Wednesday, February 25, 2009

Unscrupulous real estate brokers will cheat you

The Hindu reports

Some go strictly by an unwritten code. They can be called honest brokers

Middlemen, or brokers as they are called, are found in almost all major business deals today. They advertise the sale, educate the client and broker the deal by functioning as a go-between.

It is in the property business that they are thriving. However, many believe that honesty does not always pay in brokering. That is, perhaps, why some real-estate middlemen become rich overnight. Their wealth often makes the buyer and the seller grow suspicious. But their capabilities in brokering and striking deals find little parallel.

They usually come as glib talkers. Their payment is fixed, often as a percentage of the sale value. In most property deals, brokers get two to four per cent of the total value as commission. Some go strictly by this unwritten code. They can be called honest brokers.

But there are others who do not care for the commission. Their aim is to strike the deal at any cost. And, often, they play an unconscionable game in achieving that end.

Desperate sellers

Their victims are usually desperate sellers. If you want to sell your property somehow, better beware. You may not enjoy the complete benefit from the deal if you fully trust the broker. Better make sure that you interact with the buyer.

Unscrupulous brokers often create situations where the buyer and the seller never see face to face. Their modus operandi is simple. They may approach you, saying that your property is not worth the price you ask.

After waiting for some time, you may be prompted to reduce the price. Then, they may approach again and make a negotiation.

For example, if you expect to get Rs. 10 lakh for your property, the broker offers Rs. 8 lakh or so. You may be somehow prompted to accept the offer.

The broker will tell you that if this opportunity is not grabbed, you will never get a better price.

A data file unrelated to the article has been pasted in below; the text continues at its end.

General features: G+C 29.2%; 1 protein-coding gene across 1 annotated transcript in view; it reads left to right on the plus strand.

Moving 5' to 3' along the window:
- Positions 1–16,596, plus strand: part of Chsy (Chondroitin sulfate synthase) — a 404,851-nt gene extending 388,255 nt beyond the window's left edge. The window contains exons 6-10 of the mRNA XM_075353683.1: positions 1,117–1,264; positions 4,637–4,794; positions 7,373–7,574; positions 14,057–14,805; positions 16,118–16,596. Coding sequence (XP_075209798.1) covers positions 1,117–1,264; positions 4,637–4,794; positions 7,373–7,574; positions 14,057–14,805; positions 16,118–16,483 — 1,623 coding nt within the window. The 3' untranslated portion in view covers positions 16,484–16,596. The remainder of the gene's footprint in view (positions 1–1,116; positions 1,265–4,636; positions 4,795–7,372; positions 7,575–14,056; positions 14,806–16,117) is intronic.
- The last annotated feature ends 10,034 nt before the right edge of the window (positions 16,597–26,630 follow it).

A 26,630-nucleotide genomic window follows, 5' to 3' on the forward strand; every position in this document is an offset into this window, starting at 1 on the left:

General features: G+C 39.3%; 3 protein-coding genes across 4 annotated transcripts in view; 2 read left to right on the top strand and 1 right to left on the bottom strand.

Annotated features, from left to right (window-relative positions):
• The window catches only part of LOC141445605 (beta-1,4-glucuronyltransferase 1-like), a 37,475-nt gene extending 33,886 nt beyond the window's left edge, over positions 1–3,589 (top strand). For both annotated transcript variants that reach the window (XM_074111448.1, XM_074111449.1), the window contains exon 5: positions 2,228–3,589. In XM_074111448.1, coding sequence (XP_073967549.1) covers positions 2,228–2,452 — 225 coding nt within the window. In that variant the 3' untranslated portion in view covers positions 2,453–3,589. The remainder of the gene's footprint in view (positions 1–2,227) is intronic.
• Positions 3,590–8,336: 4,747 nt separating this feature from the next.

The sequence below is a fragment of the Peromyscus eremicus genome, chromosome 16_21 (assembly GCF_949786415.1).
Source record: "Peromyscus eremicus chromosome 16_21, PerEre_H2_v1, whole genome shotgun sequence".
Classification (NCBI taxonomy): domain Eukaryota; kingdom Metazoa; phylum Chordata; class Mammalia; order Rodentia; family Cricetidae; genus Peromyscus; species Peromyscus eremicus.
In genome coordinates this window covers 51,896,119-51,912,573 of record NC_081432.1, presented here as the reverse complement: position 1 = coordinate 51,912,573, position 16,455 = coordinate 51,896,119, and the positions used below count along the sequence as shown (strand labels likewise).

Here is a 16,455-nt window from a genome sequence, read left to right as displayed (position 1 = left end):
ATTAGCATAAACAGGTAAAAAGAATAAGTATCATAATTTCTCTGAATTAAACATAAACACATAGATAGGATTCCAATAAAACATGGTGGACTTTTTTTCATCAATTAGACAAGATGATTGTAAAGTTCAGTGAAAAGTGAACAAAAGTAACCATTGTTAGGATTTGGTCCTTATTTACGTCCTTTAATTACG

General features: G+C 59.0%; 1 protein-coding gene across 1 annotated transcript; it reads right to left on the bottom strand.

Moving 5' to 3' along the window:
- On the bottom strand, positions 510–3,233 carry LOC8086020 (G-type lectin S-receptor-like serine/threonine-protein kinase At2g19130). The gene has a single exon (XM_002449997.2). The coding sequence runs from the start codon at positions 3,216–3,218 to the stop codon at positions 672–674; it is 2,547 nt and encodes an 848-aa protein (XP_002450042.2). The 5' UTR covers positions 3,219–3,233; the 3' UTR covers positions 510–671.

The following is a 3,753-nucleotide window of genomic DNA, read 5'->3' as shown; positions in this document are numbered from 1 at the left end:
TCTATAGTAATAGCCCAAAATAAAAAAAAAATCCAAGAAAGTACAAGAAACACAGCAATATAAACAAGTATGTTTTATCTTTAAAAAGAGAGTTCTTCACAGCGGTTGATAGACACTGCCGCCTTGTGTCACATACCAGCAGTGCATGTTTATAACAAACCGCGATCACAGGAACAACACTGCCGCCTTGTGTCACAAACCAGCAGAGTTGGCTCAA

Differing rates

The broker at the same time approaches a potential buyer offering him your property for Rs. 10 lakh or above.

He may be ready for a bargain. Yet, the price of sale fixed for the buyer will be more than the price of sale set for the seller.

The difference may be lakhs of rupees. But neither the seller nor the buyer gets the benefit. Only the broker makes money.


Anonymous said...

Government Bails out Builders through SBI in India

More Frauds at

Frauds of India

Anonymous said...

TCS says no salary hike next year, job cuts possible

KOLKATA: As part of cost cutting measures to tackle global economic downturn, IT major TCS on Thursday said job cuts are possible and also ruled out salary hikes next year. TCS Managing Director S Ramadorai said "there would be no hike in salaries in the forthcoming year" and added that "job cuts are possible if the situation worsens".

Adding further that TCS has frozen "lateral intake" he said the company is reviewing variable pay component on employee salaries.


shailesh said...

India News Digest: 20,000 Indians Returned Losing Jobs Abroad

Meltdown effect: 20,000 Indians returned losing jobs abroad

About 20,000 Indians have returned home after losing their jobs overseas due to the global economic crisis, the government said today.

Though the exact number of people who have returned is not available, there are reports which indicate that between 16,000 to 20,000 Indians have come back here after the economic slowdown, Overseas Indian Affairs Minister Vyalar Ravi told the Rajya Sabha during Question Hour.

shailesh said...

What to do about black money?

The National Institute of Public Finance and Policy ranged it to be between Rs. 31,584 crore and Rs. 36,786 crore during 1983-84. As recent as year 2008, Indian newspapers reported that Rs. 70,00,000 crore are in Switzerland banks — it couldn’t be all black. No one knows the accuracy of any of these statistics, but they are mind-boggling and show that black money is growing.

shailesh said...

India's Deficit Threatens 'Junk' Rating

Standard & Poor's warns India of further downgrades as the country's exports sink and extra borrowing raises its deficit to 12% of GDP.

On Feb. 24, Standard & Poor's sniffed at all the extra borrowing, which has raised India's total deficit to about 12% of its gross domestic product, and revised the country's outlook downward to negative from stable. While S&P reaffirmed its BBB- rating, Takahira Ogawa, the analyst who recommended the change, says the ratings agency would be watching India's fiscal condition closely for the next few months. "We see more possibility for a downgrade later on down the line," he says. "In a sense, this is a warning."

In Parliament last week, announcing his interim budget, Finance Minister Pranab Mukherjee said his primary concern was stimulating the economy, not holding down the deficit. Just over two years ago, Indian officials had said they would try to hold the federal deficit down to 2.5%.

Anonymous said...

scratching my head - I'm not sure how the all the comments above are related to the original post...

Anonymous said...

Agent is agent; it doesn’t matter where they act as middle man, flesh business or real estate business. As there was a bubble they started real estate dalali.